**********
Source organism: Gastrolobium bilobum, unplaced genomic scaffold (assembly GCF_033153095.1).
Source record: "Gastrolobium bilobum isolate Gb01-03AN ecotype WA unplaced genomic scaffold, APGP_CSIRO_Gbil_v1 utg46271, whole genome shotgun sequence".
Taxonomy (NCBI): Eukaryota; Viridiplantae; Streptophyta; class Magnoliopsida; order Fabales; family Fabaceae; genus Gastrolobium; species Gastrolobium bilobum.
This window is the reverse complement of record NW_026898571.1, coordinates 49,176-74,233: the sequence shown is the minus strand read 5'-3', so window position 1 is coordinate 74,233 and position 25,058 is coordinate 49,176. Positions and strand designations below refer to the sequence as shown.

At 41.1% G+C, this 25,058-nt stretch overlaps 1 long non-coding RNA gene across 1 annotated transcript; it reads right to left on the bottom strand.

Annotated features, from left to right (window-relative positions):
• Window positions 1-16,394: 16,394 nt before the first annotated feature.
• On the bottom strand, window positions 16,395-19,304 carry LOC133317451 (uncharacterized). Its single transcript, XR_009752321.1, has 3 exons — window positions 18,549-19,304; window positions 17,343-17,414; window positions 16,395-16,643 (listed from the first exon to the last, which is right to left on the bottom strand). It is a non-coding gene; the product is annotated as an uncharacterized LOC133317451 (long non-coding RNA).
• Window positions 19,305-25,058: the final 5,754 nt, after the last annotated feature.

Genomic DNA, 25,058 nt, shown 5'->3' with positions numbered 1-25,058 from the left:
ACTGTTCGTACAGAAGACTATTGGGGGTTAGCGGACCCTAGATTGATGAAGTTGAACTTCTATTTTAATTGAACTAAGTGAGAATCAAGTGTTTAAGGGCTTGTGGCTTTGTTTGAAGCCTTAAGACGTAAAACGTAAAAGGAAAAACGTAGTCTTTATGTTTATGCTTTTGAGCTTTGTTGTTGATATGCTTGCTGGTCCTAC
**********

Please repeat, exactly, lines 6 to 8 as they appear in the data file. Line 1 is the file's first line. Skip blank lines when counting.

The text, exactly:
Annotated features, from left to right (window-relative positions):
• Window positions 1-16,394: 16,394 nt before the first annotated feature.
• On the bottom strand, window positions 16,395-19,304 carry LOC133317451 (uncharacterized). Its single transcript, XR_009752321.1, has 3 exons — window positions 18,549-19,304; window positions 17,343-17,414; window positions 16,395-16,643 (listed from the first exon to the last, which is right to left on the bottom strand). It is a non-coding gene; the product is annotated as an uncharacterized LOC133317451 (long non-coding RNA).